The use of unmanned aircraft systems (UAS), or drones, in the electric utility industry is set to take off. There are many potential benefits of UAS in utility operations, such as maintenance and inspections, accompanied by time and worker safety benefits.
In June 2016, when the Federal Aviation Administration (FAA) instituted new rules, or Part 107, it paved the way for more utilities to use drones. Today, with the increased availability of UAS, a paradigm shift is occurring in the way utilities perform maintenance and inspections. With their reduced costs, time efficiency and enhanced data gathering, drones are gradually replacing traditional maintenance processes. In the electric utilities industry, maintenance inspections are increasing due to lower costs, more reliable electric grids, etc.
Electric Utilities Employing Drones
UAS power line inspection services can be vital time- and money-saving components of any utility company’s maintenance methods. UAS can also be essential for visual inspections of vital energy infrastructure such as electric transmission and distribution pipelines, which further the public interest by providing safe and reliable delivery of electricity and natural gas to customers.
Along with maintenance and inspection, using drones to mitigate extreme weather damage to electric utilities is yet another way unmanned aircraft are saving lives and property. For example, Oklahoma Gas and Electric recently deployed several multi-rotor inspection drones equipped with sensors and hi-res cameras to accelerate post-storm assessments and prepare for power line and wind turbine maintenance.
According to their spokeswoman, Kathleen O’Shea, “Drones have become a prominent topic of interest among utility providers in Oklahoma and across the country. They can be deployed faster than helicopters in most scenarios. We estimate that we shaved off approximately a half day of assessment time by using drones.”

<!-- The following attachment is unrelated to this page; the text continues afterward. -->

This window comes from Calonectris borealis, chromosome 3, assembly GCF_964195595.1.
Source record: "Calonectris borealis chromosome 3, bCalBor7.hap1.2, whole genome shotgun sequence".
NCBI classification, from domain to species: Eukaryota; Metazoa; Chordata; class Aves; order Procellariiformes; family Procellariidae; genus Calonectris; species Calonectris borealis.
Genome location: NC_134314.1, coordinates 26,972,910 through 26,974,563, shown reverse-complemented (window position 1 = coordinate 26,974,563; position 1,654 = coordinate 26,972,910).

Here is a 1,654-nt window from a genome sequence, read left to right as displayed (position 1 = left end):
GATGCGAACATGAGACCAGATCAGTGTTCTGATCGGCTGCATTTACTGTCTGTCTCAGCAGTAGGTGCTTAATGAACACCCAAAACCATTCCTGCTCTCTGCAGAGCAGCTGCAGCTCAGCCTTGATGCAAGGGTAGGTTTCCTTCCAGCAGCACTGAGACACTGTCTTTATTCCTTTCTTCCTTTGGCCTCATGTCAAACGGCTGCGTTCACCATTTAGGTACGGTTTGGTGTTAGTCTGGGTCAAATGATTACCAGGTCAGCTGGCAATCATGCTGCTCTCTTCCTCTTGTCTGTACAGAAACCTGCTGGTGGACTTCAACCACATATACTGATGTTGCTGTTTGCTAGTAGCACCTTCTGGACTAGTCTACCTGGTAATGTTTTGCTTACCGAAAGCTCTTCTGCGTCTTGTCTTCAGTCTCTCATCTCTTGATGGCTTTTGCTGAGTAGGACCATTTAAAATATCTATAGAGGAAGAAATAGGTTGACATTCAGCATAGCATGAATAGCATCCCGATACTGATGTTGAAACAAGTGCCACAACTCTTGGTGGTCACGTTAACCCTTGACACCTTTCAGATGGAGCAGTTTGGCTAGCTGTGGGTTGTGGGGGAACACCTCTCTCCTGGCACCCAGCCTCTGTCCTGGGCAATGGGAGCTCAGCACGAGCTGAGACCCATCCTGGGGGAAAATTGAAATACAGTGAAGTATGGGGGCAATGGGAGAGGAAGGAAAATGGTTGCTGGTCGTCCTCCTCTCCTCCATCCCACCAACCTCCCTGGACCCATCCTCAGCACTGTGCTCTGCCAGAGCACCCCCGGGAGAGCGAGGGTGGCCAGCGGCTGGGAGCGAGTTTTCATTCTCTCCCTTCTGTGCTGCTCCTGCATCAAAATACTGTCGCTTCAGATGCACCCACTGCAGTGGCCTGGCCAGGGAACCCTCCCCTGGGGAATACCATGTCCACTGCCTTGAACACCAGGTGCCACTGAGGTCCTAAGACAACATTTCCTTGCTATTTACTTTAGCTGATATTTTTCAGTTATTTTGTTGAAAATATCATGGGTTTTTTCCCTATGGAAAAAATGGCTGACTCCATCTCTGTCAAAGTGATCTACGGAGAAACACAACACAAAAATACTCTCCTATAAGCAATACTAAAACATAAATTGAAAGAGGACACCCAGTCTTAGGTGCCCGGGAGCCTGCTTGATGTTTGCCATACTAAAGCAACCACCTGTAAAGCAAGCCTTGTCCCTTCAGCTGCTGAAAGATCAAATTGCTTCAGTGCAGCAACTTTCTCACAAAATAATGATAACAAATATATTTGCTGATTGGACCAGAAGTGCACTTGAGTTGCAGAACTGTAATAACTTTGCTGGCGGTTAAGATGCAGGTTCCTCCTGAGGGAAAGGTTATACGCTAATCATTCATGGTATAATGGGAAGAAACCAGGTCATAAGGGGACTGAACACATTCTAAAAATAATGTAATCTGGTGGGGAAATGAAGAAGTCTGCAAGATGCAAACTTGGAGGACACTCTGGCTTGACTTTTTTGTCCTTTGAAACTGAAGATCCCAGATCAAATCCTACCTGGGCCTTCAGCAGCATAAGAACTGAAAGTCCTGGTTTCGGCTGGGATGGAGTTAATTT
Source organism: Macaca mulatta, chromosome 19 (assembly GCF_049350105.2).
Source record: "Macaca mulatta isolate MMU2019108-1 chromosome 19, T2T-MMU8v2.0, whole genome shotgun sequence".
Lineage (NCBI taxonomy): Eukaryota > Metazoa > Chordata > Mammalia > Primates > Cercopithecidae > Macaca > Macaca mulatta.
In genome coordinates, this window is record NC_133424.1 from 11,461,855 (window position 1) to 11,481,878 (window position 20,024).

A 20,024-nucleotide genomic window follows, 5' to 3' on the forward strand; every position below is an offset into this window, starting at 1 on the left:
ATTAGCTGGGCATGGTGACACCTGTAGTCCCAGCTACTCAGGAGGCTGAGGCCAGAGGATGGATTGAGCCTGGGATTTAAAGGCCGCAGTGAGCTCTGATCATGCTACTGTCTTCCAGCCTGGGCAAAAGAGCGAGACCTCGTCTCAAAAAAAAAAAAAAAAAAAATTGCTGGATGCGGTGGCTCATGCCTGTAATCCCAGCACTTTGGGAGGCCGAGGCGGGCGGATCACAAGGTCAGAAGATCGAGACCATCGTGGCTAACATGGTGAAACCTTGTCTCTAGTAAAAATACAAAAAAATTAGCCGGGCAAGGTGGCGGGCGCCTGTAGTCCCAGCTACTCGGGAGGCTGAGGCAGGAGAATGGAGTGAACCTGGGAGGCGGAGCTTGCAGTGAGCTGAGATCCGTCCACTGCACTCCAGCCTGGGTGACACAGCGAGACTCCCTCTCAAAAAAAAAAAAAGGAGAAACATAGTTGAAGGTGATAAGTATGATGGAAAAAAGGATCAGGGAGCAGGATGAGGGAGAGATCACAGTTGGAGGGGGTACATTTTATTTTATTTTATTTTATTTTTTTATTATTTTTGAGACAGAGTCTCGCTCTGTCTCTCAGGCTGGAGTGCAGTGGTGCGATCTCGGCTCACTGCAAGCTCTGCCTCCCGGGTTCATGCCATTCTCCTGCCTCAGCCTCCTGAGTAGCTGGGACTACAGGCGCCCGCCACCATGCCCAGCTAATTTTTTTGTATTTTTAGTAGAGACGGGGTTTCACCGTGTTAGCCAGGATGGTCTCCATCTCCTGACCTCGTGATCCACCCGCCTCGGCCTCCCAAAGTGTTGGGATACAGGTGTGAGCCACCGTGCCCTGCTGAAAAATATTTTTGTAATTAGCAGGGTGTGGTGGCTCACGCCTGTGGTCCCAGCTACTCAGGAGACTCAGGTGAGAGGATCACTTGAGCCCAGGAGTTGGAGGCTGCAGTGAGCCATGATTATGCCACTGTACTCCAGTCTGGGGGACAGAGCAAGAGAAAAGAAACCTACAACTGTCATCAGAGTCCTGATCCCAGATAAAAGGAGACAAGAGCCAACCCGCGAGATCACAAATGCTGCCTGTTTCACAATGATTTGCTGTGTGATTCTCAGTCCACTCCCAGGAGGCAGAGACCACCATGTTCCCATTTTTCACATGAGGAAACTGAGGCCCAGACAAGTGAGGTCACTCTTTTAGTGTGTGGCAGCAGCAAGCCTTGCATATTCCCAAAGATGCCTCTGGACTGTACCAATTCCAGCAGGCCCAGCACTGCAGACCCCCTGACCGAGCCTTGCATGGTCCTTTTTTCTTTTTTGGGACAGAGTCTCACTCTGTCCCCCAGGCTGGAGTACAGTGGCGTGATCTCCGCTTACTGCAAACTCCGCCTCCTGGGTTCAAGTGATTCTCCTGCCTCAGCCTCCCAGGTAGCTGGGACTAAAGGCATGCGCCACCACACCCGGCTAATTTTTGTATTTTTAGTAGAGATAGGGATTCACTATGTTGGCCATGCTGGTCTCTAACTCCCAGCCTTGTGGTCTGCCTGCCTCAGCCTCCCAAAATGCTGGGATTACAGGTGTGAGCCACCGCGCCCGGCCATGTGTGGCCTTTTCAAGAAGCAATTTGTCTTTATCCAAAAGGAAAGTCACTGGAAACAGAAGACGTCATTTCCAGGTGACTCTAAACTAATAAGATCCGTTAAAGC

Dominion Virginia Power, a Virginia utility company, is also expanding their use of drones in power line inspections and maintenance. Since the company began using drones full time in 2015, in partnership with Virginia Tech, they uncovered six critical issues with their power lines. Previously, Dominion was either flying helicopters or instructing ground crews to climb up power lines to take photos. But today, drones can get different shots and angles for photos than what was possible with helicopters and crews, said Steven Eisenrauch, Dominion's manager for electric transmission, forestry and line services. Dominion also uses drones to identify spots on the lines that need repairs after storms.
The use of drones by these companies is just part of a national trend toward increased use of the technology by electric companies, and the utility industry in general.
Operational Intelligence Assists UAS Maintenance
With Simulyze’s operational intelligence (OI) platform, UAS operators can operate safely and efficiently with real-time data insight and situational awareness. Drone applications built on OI platforms can also integrate and correlate big data sources from any platform to standardize the information and provide in-depth intelligence. This offers a complete operational view of workflow data and provides deep analytics for insight into real-time events that enable well-informed decisions.
While Part 107 completely changed what it means to operate drones for commercial purposes in the U.S., the rule does not allow operators to fly over non-participants or fly beyond visual line-of-sight. Despite the slow-go approach of the FAA, the potential for UAS technology in the electric utilities industries is vast. The technology is developing by leaps and bounds—constantly paving the way for utilities and energy companies to improve operational efficiency. From thermal imaging, GPS, LiDAR and other sensors, it has become a transformative technology with deep implications for worker safety, system reliability, grid resilience and more.
To learn about the many ways utilities companies can benefit from drones, download our infographic: 7 Reasons Why the Utilities Industry Should Be Employing Drones now!
And schedule a demo today to learn more about how operational intelligence (OI) technology provides the foundation needed for drones to take flight in electric utilities maintenance.